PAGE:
The Rt. Hon. Sir John Major KG CH

Prime Minister of Great Britain and Northern Ireland 1990-1997

1993Prime Minister (1990-1997)

Mr Major’s Statement at the Launch of the Rio Documents – 25 January 1993

Below is the text of Mr Major’s statement at the launch of the Rio Documents on 25th January 1993.


When I, and 117 other Heads of Government, put our names to the Rio agreements in June 1992, we all knew it was just a beginning. The environmental challenges the world faces are immense. We all knew that signatures in Rio would mean nothing unless they resulted in action at home.

Today we are launching four documents which take the Rio process forward.

– our Climate change plan – to meet our commitment to return the UK’s CO2 emissions to 1990 levels by the year 2000; a commitment now backed by substantive measures to change the way we use energy;

– our biodiversity plan – to show how we propose to conserve our natural heritage for the benefit of future generations and for the rest of the world;

– our forestry plan – setting out how we propose to manage our forests in a sustainable way.

Over-arching all these, is the UK’s strategy for sustainable development. It is a long and complex document. I make no apology for that. It is a big and difficult subject. But it is one that is crucial to the quality of life of everyone in the country.

Sustainable development is a jargon expression. But the problem it addresses is real. It is about meeting the global environmental challenges we face – how to tackle climate change, how to remove the threat to the ozone layer, how to preserve the variety of plant and animal life.

They may sound remote to many people. But they’re not. And much of sustainable development is very real to people. It is about ensuring the good quality of the air we breathe in our cities, the water we drink, maintaining the countryside we all enjoy. All this does not mean calling a halt to economic growth – it means ensuring that the growth we need does not exact an unacceptable price from our environment.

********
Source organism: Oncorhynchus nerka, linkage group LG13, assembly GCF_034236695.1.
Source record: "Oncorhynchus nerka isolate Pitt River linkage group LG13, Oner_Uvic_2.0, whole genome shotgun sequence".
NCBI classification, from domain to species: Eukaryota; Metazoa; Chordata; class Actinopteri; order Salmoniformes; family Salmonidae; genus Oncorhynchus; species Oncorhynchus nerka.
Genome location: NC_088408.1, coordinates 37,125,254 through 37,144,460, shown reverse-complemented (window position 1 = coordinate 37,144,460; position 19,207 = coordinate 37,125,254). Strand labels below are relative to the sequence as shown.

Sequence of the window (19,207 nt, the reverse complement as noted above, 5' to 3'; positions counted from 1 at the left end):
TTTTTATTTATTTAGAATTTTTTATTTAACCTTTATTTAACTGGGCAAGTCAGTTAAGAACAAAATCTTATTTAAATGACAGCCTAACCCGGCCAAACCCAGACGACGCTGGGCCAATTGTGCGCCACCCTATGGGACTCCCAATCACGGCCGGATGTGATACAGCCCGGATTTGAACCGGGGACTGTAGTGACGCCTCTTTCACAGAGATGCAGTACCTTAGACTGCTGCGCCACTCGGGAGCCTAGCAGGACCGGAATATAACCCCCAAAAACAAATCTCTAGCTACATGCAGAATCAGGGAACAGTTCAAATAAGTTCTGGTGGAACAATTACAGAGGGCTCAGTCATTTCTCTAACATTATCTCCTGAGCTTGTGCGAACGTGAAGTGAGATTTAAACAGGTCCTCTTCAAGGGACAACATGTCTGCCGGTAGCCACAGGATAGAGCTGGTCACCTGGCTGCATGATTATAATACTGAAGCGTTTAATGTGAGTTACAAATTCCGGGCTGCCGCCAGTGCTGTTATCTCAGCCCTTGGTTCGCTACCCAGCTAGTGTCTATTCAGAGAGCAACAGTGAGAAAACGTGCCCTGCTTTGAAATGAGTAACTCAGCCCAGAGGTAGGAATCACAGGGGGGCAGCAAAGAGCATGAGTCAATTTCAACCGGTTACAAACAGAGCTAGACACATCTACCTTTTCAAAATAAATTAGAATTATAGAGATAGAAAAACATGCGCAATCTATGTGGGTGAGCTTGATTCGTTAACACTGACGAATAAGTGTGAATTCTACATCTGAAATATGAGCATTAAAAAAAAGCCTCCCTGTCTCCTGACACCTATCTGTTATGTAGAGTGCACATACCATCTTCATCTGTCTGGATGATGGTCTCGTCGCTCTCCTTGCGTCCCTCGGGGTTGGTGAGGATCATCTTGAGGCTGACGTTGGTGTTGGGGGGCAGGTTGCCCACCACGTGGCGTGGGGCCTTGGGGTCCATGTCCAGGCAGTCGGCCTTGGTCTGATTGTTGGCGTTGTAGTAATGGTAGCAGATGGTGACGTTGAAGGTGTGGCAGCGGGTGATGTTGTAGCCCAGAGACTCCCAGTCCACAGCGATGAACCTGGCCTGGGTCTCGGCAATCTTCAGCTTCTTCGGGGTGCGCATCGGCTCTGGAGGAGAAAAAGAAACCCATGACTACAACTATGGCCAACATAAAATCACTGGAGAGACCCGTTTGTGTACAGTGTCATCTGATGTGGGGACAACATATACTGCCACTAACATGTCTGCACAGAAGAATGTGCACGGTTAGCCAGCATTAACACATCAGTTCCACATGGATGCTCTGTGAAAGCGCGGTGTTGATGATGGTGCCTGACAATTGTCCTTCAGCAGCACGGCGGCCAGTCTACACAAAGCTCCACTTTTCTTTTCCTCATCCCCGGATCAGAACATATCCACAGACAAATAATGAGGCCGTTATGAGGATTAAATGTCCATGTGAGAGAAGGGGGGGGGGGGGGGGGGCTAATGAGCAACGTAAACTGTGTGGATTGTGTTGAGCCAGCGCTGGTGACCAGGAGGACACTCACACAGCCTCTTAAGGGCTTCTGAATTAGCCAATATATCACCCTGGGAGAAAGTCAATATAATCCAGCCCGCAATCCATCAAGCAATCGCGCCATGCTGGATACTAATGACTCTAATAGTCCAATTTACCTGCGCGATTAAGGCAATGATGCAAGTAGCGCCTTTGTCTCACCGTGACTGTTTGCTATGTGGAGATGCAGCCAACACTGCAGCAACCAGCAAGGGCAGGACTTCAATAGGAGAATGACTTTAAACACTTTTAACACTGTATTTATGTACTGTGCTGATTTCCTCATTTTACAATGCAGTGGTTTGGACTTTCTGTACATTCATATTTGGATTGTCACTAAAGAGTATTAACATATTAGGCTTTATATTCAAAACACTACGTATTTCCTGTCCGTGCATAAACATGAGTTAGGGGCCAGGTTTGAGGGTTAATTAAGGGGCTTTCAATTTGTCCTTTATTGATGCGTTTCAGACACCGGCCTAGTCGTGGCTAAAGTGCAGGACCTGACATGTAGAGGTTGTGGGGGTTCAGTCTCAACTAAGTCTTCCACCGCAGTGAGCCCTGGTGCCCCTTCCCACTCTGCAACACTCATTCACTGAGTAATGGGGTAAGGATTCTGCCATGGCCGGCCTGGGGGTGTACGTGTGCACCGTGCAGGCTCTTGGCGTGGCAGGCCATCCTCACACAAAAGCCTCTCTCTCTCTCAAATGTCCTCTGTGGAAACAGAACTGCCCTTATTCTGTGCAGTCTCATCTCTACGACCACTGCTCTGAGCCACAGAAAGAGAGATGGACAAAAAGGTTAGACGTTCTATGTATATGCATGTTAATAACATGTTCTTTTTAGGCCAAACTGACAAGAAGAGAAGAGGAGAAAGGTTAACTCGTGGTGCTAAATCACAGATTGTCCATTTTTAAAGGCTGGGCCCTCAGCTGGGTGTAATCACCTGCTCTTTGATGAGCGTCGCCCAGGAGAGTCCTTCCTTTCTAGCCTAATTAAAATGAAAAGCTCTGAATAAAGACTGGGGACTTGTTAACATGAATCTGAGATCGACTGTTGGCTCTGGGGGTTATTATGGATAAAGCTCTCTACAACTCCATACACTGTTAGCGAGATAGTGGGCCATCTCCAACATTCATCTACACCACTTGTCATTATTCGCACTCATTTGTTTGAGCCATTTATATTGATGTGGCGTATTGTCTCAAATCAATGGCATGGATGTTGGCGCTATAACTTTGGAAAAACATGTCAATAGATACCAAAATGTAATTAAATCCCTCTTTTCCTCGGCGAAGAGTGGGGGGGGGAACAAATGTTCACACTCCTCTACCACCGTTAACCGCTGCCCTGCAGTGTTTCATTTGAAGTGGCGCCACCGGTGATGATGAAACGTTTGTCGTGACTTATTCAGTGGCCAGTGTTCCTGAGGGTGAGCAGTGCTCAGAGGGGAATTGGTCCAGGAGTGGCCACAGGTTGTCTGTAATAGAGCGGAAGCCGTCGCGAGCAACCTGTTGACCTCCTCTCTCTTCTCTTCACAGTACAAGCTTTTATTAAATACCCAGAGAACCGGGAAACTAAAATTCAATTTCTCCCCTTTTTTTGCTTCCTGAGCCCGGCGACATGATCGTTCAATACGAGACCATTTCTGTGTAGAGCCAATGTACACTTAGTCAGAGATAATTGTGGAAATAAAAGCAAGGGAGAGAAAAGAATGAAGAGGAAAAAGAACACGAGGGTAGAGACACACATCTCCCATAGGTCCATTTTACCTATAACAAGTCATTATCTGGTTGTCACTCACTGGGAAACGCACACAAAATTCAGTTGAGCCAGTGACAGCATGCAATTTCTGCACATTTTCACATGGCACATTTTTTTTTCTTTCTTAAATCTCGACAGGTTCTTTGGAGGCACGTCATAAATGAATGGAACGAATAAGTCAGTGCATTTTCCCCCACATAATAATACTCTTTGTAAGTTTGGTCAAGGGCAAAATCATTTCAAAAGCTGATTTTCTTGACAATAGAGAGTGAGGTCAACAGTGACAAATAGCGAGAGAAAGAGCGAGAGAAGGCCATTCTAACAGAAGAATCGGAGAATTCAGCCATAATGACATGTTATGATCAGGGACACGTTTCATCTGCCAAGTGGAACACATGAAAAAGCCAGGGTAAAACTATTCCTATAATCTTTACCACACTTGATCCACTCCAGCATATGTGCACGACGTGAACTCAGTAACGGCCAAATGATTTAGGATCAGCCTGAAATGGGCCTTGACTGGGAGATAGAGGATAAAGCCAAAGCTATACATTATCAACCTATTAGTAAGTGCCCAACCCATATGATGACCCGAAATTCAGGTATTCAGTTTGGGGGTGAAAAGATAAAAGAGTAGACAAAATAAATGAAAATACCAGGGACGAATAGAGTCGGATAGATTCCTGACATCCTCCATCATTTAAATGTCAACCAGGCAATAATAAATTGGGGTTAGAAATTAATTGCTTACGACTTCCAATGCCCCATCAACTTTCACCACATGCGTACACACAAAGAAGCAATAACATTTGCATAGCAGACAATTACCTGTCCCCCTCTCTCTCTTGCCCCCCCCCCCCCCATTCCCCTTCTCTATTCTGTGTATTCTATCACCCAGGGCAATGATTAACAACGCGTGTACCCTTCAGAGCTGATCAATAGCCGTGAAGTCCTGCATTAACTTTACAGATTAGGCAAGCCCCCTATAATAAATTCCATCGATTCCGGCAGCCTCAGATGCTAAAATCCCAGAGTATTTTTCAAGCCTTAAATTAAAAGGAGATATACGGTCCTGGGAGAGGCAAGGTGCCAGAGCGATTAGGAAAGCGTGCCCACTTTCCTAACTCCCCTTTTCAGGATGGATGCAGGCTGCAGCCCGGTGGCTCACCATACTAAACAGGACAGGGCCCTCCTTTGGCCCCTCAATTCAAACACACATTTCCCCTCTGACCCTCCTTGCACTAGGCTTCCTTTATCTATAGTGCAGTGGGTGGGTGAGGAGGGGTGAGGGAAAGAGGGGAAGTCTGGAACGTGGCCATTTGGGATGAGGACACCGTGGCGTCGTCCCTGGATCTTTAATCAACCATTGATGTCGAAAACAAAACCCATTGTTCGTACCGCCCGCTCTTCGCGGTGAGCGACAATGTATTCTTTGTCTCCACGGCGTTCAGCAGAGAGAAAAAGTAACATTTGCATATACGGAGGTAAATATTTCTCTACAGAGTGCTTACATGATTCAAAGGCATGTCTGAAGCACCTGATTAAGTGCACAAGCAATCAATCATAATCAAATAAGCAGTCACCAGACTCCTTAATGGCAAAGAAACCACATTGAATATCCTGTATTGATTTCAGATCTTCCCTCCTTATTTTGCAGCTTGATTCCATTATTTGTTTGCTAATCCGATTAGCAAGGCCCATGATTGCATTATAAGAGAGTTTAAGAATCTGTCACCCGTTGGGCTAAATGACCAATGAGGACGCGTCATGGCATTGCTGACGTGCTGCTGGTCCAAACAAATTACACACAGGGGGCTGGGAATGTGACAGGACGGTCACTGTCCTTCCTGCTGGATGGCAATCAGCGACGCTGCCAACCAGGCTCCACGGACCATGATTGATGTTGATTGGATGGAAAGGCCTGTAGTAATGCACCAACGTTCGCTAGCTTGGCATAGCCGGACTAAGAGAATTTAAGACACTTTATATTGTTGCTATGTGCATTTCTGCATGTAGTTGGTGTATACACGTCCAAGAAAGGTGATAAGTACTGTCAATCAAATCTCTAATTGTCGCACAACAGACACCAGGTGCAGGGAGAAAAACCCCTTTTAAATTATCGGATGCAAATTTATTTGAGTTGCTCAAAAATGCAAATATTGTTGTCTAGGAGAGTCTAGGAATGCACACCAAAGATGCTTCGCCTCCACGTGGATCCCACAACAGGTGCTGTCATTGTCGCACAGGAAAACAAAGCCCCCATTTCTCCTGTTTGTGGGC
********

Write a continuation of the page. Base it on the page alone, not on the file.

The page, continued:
It is a huge task. A task too big for government alone. The report has been drawn up only after long consultation with business, voluntary bodies and local authorities. John Gummer will be explaining how we propose to involve them all in taking the strategy forward and how we plan to involve individual citizens.

But government also requires advice. We are often operating in uncharted territory. We are learning as we go along. The environment requires us to think on a longer time scale than Ministers and civil servants often do. It requires us to think beyond the normal pigeon-holing of Departmental responsibility. In that task, we need frank advice of the highest quality.

For that reason I am establishing a panel of people with long and distinguished track records in science, business and the environment to aid the Government in this task:

– Sir Crispin Tickell – a man whose environmental credentials are known to you all as Director of the Green College Centre for Environmental Policy and Understanding, Chairman of the International Institute for Environment and Development and who has, most recently, been chairing the advisory committee on the Darwin Initiative;
– Lord Alexander – under whose guidance NatWest Bank had become widely renowned as an environmental innovator;
– Dr Anne MacLaren – Foreign Secretary of the Royal Society, a distinguished scientist with a European reputation;
– Lord Selborne – Chairman of the Joint Nature Conservation Committee who has tremendous breadth in practical nature conservation in which the UK leads the world;
– and Sir John Houghton – Chairman of the Royal Commission on Environmental Pollution – who, more than anyone, has been responsible for pushing climate change to the top of the international agenda.

I am delighted that Sir Crispin, Lord Selborne and Sir John can be with us today.

The task of the Panel is to give independent advice on issues of strategic importance to the Government as a whole. In particular:
– to keep in view general sustainability issues at home and abroad
– to identify key threats and opportunities; and
– to monitor progress and consider priorities.

I am grateful to them. There are few tasks more important than securing the well-being of future generations.